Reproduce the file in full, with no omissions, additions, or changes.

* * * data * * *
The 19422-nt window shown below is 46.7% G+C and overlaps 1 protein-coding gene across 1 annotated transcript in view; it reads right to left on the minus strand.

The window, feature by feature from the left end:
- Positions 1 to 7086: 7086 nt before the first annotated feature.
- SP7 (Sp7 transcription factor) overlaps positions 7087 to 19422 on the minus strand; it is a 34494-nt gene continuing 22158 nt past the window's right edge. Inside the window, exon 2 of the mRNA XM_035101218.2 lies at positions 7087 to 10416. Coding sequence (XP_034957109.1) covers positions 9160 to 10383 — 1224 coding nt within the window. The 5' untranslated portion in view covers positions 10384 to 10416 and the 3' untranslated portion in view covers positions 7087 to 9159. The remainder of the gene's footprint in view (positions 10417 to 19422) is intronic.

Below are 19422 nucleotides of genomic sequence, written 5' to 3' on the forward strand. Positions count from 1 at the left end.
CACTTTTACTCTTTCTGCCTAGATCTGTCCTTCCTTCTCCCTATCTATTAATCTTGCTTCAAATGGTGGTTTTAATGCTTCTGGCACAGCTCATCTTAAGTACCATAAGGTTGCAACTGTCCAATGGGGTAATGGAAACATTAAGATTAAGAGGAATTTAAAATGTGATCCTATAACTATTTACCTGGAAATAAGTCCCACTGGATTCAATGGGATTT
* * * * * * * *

The 19422-nt window shown below is 46.7% G+C and overlaps 1 protein-coding gene across 1 annotated transcript in view; it reads right to left on the minus strand.

The window, feature by feature from the left end:
- Positions 1 to 7086: 7086 nt before the first annotated feature.
- SP7 (Sp7 transcription factor) overlaps positions 7087 to 19422 on the minus strand; it is a 34494-nt gene continuing 22158 nt past the window's right edge. Inside the window, exon 2 of the mRNA XM_035101218.2 lies at positions 7087 to 10416. Coding sequence (XP_034957109.1) covers positions 9160 to 10383 — 1224 coding nt within the window. The 5' untranslated portion in view covers positions 10384 to 10416 and the 3' untranslated portion in view covers positions 7087 to 9159. The remainder of the gene's footprint in view (positions 10417 to 19422) is intronic.

Below are 19422 nucleotides of genomic sequence, written 5' to 3' on the forward strand. Positions count from 1 at the left end.
CACTTTTACTCTTTCTGCCTAGATCTGTCCTTCCTTCTCCCTATCTATTAATCTTGCTTCAAATGGTGGTTTTAATGCTTCTGGCACAGCTCATCTTAAGTACCATAAGGTTGCAACTGTCCAATGGGGTAATGGAAACATTAAGATTAAGAGGAATTTAAAATGTGATCCTATAACTATTTACCTGGAAATAAGTCCCACTGGATTCAATGGGATTT